Brampton Transit fare is like an incline on a roller coaster. Hopefully, this is its peak.
It’s no secret that Brampton Transit is a rapidly growing transit system – it’s actually the fastest growing in Canada. Now, the transit system is facing an unprecedented increase in ridership, projected at 27 million for 2017.
With that kind of growth, one can only expect a major fare increase – and here it comes!
Brampton Transit will officially hike cash fare to a rounded two toonies, or in layperson’s terms, $4 as of Monday March 5, 2018.
- Battle lines drawn as Mississauga and Brampton fight it out over store openings
- Peel records close to 600 new COVID-19 cases
- Live chat will feature Brampton officials answering questions about COVID response
Currently, cash fare sits at $3.75.
PRESTO fare is also increasing, from $2.95 to $3 for adults, and from $2.50 to $2.55 for youth. No changes are coming to child and senior fares just yet.
Here’s a look at all of the price changes coming into effect this March:
“Brampton Transit is facing significant cost pressures due to the demands to increase service levels and frequencies to meet the growth in Brampton’s population and ridership,” said a recent budget committee report from Brampton Transit.
With this increase, Brampton Transit cash fare will officially be on par with York Region transit fare, topping fare in Mississauga, Burlington, Oakville, TTC, Durham Region, and Hamilton Street Railway. This would make Brampton Transit some of the most expensive transit in Ontario.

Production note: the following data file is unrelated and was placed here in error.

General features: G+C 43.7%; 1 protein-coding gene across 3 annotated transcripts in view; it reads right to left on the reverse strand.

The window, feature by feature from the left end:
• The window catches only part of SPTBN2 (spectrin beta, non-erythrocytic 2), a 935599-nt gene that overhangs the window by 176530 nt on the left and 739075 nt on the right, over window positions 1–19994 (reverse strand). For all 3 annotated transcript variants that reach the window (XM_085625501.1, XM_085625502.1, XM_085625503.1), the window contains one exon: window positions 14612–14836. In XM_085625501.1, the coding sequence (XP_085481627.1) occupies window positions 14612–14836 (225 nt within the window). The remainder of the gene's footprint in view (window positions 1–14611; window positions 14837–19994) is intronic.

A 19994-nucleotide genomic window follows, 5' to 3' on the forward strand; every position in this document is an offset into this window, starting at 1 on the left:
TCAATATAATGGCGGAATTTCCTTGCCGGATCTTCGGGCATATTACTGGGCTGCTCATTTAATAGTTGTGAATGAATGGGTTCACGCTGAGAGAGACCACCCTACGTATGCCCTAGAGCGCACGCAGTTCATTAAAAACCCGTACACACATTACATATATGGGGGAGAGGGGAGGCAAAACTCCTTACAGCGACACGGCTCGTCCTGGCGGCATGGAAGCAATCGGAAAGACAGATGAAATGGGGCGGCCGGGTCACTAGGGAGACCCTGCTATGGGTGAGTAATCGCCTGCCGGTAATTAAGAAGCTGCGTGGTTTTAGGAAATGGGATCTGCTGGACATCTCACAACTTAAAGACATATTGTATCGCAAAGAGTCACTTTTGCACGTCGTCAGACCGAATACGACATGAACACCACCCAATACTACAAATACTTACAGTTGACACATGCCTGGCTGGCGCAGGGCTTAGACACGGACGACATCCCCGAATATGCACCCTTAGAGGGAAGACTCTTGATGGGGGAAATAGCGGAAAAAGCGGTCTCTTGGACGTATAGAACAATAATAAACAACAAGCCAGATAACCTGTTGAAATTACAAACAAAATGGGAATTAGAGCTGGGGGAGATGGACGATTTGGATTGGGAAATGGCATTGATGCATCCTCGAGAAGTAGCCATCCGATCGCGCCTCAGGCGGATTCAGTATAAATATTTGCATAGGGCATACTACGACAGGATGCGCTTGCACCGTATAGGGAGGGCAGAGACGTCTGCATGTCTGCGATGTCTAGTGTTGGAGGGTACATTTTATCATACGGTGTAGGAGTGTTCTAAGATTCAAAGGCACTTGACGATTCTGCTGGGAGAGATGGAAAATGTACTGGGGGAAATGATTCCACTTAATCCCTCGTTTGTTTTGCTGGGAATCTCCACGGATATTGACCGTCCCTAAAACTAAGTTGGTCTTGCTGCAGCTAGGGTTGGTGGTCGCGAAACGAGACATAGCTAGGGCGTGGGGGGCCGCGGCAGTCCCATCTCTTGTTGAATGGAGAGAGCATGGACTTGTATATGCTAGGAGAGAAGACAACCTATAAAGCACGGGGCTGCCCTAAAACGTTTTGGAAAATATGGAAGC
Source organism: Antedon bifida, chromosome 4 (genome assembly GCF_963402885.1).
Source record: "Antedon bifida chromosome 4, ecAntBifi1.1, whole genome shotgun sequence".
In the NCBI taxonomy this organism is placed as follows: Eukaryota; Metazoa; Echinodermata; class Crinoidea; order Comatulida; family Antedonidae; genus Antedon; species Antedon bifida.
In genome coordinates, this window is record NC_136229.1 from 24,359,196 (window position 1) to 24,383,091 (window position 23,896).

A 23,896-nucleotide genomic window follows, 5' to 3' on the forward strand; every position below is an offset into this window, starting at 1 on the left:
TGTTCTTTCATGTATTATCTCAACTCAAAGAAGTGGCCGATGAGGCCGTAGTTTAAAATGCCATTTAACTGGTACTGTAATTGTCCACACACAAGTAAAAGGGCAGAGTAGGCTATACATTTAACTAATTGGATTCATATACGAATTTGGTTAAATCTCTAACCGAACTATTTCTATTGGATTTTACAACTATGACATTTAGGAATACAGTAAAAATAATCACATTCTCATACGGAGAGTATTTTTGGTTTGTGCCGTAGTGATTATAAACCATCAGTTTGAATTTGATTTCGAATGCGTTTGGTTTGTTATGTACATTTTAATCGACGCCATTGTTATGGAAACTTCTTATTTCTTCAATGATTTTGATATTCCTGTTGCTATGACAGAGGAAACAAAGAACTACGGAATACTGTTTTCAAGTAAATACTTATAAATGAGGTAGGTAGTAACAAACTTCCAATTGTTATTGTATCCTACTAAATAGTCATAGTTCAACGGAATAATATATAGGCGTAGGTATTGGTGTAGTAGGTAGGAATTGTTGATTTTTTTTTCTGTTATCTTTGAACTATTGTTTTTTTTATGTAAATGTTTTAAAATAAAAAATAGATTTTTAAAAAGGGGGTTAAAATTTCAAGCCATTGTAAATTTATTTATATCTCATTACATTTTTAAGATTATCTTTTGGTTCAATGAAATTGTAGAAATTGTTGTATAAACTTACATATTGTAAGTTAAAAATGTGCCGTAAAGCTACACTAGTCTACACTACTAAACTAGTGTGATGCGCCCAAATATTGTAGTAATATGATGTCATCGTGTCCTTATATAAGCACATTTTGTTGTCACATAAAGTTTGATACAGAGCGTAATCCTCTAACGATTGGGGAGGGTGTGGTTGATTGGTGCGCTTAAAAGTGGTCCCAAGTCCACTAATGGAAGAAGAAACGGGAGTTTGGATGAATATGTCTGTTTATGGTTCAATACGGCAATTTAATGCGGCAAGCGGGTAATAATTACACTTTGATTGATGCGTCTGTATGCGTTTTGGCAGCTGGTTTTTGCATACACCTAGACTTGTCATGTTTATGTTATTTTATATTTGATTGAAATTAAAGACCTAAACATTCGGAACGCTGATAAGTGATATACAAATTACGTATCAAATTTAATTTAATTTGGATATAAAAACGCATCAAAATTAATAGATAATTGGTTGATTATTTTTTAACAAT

Not all fares are set to increase, though. Child fares are set to decrease from $2.50 to $2 on September 3, 2018.
According to Brampton Transit, there are external cost pressures like increased diesel fueld costs and Cap and Trade costs that need to be covered, so the increase aims to offset some of those expenses and share a portion of them between transit users and taxpayers.
According to the report, these changes “are anticipated to generate 1.4 per cent more fare revenue, which is below the inflation control target rate of two per cent.”
You may know that Brampton’s population has increased by 20 per cent since 2009. But here’s a wild fact: Brampton Transit ridership has nearly doubled during the same period, according to the City.
If you were curious about other major budget details on transit, Brampton Transit’s operating budget is projected at about $66 million in 2018, increasing to over $70 million in 2020, and the Highway 407 TransitWay is still in the works.
The City’s budget also has plans to bring over 60 new conventional buses and Zum buses onto Brampton Transit’s fleet over the next three years.
This year, Brampton Transit plans to extend service on certain routes (such as extending the Airport Zum to Malton GO), open the Sandalwood Maintenance facility expansion, and even pilot electric buses.
“This fare increase supports the addition of 65,000 service hours to improve overall transit service including the extension of 505 Züm Bovaird along Airport Road to the Malton GO Station,” says Brampton Transit online.
Check out the fare increase notice here.